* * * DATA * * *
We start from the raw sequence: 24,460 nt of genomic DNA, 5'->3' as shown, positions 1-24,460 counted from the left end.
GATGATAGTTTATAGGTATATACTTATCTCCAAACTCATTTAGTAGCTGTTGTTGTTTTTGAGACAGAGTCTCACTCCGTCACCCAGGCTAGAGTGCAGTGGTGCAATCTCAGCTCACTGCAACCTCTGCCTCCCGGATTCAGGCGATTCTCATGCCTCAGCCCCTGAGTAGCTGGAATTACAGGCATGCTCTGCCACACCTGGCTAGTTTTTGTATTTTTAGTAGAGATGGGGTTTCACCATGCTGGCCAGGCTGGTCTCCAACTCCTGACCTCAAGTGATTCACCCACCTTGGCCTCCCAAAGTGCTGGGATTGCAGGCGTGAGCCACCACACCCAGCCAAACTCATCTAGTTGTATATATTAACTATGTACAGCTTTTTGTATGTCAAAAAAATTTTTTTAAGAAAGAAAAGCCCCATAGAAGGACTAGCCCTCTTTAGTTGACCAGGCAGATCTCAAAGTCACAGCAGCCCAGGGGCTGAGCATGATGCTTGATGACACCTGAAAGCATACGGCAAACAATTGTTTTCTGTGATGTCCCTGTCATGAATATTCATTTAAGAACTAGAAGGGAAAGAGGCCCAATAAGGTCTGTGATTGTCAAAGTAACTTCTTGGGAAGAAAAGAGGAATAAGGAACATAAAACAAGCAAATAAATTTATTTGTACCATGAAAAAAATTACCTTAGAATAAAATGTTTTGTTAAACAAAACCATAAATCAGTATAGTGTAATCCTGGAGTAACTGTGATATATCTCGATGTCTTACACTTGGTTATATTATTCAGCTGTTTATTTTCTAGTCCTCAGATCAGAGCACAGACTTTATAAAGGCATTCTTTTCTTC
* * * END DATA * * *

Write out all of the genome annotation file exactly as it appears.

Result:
We start from the raw sequence: 24,460 nt of genomic DNA, 5'->3' as shown, positions 1-24,460 counted from the left end.
GATGATAGTTTATAGGTATATACTTATCTCCAAACTCATTTAGTAGCTGTTGTTGTTTTTGAGACAGAGTCTCACTCCGTCACCCAGGCTAGAGTGCAGTGGTGCAATCTCAGCTCACTGCAACCTCTGCCTCCCGGATTCAGGCGATTCTCATGCCTCAGCCCCTGAGTAGCTGGAATTACAGGCATGCTCTGCCACACCTGGCTAGTTTTTGTATTTTTAGTAGAGATGGGGTTTCACCATGCTGGCCAGGCTGGTCTCCAACTCCTGACCTCAAGTGATTCACCCACCTTGGCCTCCCAAAGTGCTGGGATTGCAGGCGTGAGCCACCACACCCAGCCAAACTCATCTAGTTGTATATATTAACTATGTACAGCTTTTTGTATGTCAAAAAAATTTTTTTAAGAAAGAAAAGCCCCATAGAAGGACTAGCCCTCTTTAGTTGACCAGGCAGATCTCAAAGTCACAGCAGCCCAGGGGCTGAGCATGATGCTTGATGACACCTGAAAGCATACGGCAAACAATTGTTTTCTGTGATGTCCCTGTCATGAATATTCATTTAAGAACTAGAAGGGAAAGAGGCCCAATAAGGTCTGTGATTGTCAAAGTAACTTCTTGGGAAGAAAAGAGGAATAAGGAACATAAAACAAGCAAATAAATTTATTTGTACCATGAAAAAAATTACCTTAGAATAAAATGTTTTGTTAAACAAAACCATAAATCAGTATAGTGTAATCCTGGAGTAACTGTGATATATCTCGATGTCTTACACTTGGTTATATTATTCAGCTGTTTATTTTCTAGTCCTCAGATCAGAGCACAGACTTTATAAAGGCATTCTTTTCTTC